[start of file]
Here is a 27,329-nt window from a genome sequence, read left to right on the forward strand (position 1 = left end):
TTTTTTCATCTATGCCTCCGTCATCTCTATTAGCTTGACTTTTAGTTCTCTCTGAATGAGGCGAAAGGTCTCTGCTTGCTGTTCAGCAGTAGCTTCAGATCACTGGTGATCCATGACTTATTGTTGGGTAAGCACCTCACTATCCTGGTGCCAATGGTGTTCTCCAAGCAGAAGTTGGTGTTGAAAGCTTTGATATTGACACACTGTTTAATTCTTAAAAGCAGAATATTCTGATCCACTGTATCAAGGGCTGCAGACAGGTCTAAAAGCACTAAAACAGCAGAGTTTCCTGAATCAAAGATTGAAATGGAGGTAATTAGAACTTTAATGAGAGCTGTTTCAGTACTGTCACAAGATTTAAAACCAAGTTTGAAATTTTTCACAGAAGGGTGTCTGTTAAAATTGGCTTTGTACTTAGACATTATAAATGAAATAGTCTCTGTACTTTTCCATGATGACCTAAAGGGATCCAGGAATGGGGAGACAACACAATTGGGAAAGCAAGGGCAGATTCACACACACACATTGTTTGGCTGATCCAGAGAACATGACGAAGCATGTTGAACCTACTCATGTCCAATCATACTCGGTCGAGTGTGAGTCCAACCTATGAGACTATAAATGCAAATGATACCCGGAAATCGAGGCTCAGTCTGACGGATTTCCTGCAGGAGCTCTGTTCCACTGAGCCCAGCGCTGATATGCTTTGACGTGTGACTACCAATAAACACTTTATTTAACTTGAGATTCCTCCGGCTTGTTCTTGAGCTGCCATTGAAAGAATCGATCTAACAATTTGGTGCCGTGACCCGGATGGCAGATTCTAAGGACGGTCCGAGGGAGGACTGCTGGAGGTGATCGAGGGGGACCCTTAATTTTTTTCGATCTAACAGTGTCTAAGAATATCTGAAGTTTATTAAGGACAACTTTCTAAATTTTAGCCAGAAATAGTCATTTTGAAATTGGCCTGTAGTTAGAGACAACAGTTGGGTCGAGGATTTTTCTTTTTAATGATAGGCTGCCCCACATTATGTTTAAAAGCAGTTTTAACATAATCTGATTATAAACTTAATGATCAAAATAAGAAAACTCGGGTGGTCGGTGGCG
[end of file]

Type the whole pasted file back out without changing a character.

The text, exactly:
Here is a 27,329-nt window from a genome sequence, read left to right on the forward strand (position 1 = left end):
TTTTTTCATCTATGCCTCCGTCATCTCTATTAGCTTGACTTTTAGTTCTCTCTGAATGAGGCGAAAGGTCTCTGCTTGCTGTTCAGCAGTAGCTTCAGATCACTGGTGATCCATGACTTATTGTTGGGTAAGCACCTCACTATCCTGGTGCCAATGGTGTTCTCCAAGCAGAAGTTGGTGTTGAAAGCTTTGATATTGACACACTGTTTAATTCTTAAAAGCAGAATATTCTGATCCACTGTATCAAGGGCTGCAGACAGGTCTAAAAGCACTAAAACAGCAGAGTTTCCTGAATCAAAGATTGAAATGGAGGTAATTAGAACTTTAATGAGAGCTGTTTCAGTACTGTCACAAGATTTAAAACCAAGTTTGAAATTTTTCACAGAAGGGTGTCTGTTAAAATTGGCTTTGTACTTAGACATTATAAATGAAATAGTCTCTGTACTTTTCCATGATGACCTAAAGGGATCCAGGAATGGGGAGACAACACAATTGGGAAAGCAAGGGCAGATTCACACACACACATTGTTTGGCTGATCCAGAGAACATGACGAAGCATGTTGAACCTACTCATGTCCAATCATACTCGGTCGAGTGTGAGTCCAACCTATGAGACTATAAATGCAAATGATACCCGGAAATCGAGGCTCAGTCTGACGGATTTCCTGCAGGAGCTCTGTTCCACTGAGCCCAGCGCTGATATGCTTTGACGTGTGACTACCAATAAACACTTTATTTAACTTGAGATTCCTCCGGCTTGTTCTTGAGCTGCCATTGAAAGAATCGATCTAACAATTTGGTGCCGTGACCCGGATGGCAGATTCTAAGGACGGTCCGAGGGAGGACTGCTGGAGGTGATCGAGGGGGACCCTTAATTTTTTTCGATCTAACAGTGTCTAAGAATATCTGAAGTTTATTAAGGACAACTTTCTAAATTTTAGCCAGAAATAGTCATTTTGAAATTGGCCTGTAGTTAGAGACAACAGTTGGGTCGAGGATTTTTCTTTTTAATGATAGGCTGCCCCACATTATGTTTAAAAGCAGTTTTAACATAATCTGATTATAAACTTAATGATCAAAATAAGAAAACTCGGGTGGTCGGTGGCG